Isle of Dogs – Wes Anderson’s Film Annoys Like a Puppy That Won’t Stop Barking

Wes Anderson has established himself over the years with some very clever films. The ambition in several of the films is matched by the execution, resulting in gems like “The Royal Tenenbaums” and “Rushmore.”

Here, Anderson returns to the success he found with stop-action animation in “The Fantastic Mr. Fox.” That delightful production captured the whimsy of the film’s technique with a whimsically skewed perspective. Indeed, skewed angles are what Anderson generally brings to the screen in excellent fashion.

Anderson has mentioned that he was inspired in “Isle of Dogs” by the master Japanese animation genius Hayao Miyazaki. Films like “Spirited Away” and “My Neighbor Totoro” remain jaw-dropping masterpieces, mostly because they slide so effortlessly from the sublimely beautiful to the devilishly terrifying. It was that latter aspect that kept my younger daughter from enjoying them.

But Anderson’s justifiable awe of Miyazaki does not guarantee a worthy homage.

In the case of “Isle of Dogs,” the dogs will be endearing to folks not particular enamored of canines. But that may be the best thing about the film, which of course is not saying much.

The voices of the dogs are a dream team of actors: Bryan Cranston, Edward Norton, Bill Murray, Jeff Goldblum , Tilda Swinton, F. Murray Abraham, Frances McDormand, Courtney B. Vance, Fisher Stevens, Harvey Keitel,Bob Balaban, Greta Gerwig, Liev Schreiber, Scarlett Johansson, Frank Wood, Kunichi Nomura and Yoko Ono. The latter two bring some sense of authenticity to the film’s setting in Japan, but Anderson messes too often with the culture.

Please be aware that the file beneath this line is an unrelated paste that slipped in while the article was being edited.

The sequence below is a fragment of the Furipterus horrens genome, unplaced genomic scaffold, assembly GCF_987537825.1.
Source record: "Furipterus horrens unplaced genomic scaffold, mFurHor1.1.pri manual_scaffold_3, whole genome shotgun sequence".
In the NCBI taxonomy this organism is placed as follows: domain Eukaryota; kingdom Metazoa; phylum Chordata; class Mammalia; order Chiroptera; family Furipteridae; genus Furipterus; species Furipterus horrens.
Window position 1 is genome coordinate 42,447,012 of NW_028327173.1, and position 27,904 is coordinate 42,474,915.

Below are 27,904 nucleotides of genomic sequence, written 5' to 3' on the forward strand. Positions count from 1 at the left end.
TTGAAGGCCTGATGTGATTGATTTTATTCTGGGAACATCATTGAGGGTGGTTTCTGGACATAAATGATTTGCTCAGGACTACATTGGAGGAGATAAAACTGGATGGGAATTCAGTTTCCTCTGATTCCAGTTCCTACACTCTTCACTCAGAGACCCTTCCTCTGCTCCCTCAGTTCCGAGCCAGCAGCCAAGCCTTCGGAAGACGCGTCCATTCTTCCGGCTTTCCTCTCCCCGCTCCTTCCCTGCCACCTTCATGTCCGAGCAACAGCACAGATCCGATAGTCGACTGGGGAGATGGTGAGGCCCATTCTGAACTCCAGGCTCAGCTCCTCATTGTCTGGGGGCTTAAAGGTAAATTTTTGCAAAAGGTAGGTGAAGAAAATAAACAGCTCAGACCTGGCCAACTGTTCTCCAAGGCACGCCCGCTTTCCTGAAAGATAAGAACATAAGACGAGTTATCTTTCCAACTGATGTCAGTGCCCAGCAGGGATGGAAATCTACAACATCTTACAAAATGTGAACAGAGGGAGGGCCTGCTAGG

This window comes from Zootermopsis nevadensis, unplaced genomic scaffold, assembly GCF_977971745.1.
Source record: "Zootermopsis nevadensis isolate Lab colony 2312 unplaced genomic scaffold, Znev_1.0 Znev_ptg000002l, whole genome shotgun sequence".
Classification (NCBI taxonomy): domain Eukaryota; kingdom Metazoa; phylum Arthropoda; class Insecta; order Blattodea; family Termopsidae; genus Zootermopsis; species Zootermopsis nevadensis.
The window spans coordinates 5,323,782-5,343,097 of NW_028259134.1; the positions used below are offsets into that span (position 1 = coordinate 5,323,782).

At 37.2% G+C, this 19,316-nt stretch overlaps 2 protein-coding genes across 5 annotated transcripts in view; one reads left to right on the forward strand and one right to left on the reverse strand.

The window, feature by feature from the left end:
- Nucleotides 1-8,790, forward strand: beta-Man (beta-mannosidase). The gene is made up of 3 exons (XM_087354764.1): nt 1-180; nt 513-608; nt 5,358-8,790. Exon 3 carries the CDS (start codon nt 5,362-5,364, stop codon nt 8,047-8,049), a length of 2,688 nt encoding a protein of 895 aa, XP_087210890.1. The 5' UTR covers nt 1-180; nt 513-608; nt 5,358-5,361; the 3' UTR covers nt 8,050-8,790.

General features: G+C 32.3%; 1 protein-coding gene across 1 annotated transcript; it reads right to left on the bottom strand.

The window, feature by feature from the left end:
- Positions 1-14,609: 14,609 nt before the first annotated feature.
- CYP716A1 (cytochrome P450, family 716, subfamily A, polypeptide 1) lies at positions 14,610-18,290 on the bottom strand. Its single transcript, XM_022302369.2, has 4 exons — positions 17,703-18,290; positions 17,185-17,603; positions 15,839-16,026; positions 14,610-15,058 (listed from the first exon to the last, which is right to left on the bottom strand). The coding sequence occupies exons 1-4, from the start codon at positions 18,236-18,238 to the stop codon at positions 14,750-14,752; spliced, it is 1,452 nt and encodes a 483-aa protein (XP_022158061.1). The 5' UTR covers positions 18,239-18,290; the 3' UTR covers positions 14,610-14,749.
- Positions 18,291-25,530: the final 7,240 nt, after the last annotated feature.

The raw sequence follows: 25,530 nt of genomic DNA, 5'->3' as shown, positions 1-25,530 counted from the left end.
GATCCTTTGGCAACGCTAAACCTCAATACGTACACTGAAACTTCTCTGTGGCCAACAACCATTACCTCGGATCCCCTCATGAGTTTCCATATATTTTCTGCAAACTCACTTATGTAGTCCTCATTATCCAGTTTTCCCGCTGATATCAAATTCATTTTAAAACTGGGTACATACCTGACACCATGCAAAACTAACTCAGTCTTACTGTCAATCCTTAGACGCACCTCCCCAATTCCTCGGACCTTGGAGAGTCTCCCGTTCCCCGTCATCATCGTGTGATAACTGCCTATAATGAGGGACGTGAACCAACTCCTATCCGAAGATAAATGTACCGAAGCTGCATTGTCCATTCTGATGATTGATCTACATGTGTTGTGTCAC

Kudos to Alexandre Desplat for his great soundtrack, he has worked with Anderson before.

In his prior films, Anderson created his universe. Here he essentially tramples on an existing culture, and the results are as messy as what an errant puppy leaves to the chagrin of a non-dog-loving bystander.

Brad Auerbach has been a journalist and editor covering the media, entertainment, travel and technology scene for many years. He has written for Forbes, Time Out London, SPIN, Village Voice, LA Weekly and early in his career won a New York State College Journalism Award.